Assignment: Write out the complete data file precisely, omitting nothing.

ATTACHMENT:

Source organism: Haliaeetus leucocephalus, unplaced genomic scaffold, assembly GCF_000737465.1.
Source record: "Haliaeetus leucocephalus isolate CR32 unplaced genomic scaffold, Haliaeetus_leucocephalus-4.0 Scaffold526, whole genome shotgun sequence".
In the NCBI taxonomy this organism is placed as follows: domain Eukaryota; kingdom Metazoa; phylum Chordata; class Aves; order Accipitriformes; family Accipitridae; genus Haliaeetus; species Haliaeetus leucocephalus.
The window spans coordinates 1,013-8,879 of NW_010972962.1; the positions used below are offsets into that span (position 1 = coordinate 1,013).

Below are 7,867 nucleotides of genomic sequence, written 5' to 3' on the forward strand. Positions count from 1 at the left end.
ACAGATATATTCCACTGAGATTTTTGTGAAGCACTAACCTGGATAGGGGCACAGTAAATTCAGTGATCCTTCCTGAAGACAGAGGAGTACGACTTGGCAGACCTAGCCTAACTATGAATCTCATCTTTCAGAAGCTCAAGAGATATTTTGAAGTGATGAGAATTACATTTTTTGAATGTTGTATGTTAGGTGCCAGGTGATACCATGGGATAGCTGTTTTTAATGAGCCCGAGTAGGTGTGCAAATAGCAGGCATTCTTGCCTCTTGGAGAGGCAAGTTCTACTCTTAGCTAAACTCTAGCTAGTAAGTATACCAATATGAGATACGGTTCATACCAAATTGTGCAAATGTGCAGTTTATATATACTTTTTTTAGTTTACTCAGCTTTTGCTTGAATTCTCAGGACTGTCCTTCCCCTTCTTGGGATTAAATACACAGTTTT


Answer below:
Source organism: Haliaeetus leucocephalus, unplaced genomic scaffold, assembly GCF_000737465.1.
Source record: "Haliaeetus leucocephalus isolate CR32 unplaced genomic scaffold, Haliaeetus_leucocephalus-4.0 Scaffold526, whole genome shotgun sequence".
In the NCBI taxonomy this organism is placed as follows: domain Eukaryota; kingdom Metazoa; phylum Chordata; class Aves; order Accipitriformes; family Accipitridae; genus Haliaeetus; species Haliaeetus leucocephalus.
The window spans coordinates 1,013-8,879 of NW_010972962.1; the positions used below are offsets into that span (position 1 = coordinate 1,013).

Below are 7,867 nucleotides of genomic sequence, written 5' to 3' on the forward strand. Positions count from 1 at the left end.
ACAGATATATTCCACTGAGATTTTTGTGAAGCACTAACCTGGATAGGGGCACAGTAAATTCAGTGATCCTTCCTGAAGACAGAGGAGTACGACTTGGCAGACCTAGCCTAACTATGAATCTCATCTTTCAGAAGCTCAAGAGATATTTTGAAGTGATGAGAATTACATTTTTTGAATGTTGTATGTTAGGTGCCAGGTGATACCATGGGATAGCTGTTTTTAATGAGCCCGAGTAGGTGTGCAAATAGCAGGCATTCTTGCCTCTTGGAGAGGCAAGTTCTACTCTTAGCTAAACTCTAGCTAGTAAGTATACCAATATGAGATACGGTTCATACCAAATTGTGCAAATGTGCAGTTTATATATACTTTTTTTAGTTTACTCAGCTTTTGCTTGAATTCTCAGGACTGTCCTTCCCCTTCTTGGGATTAAATACACAGTTTT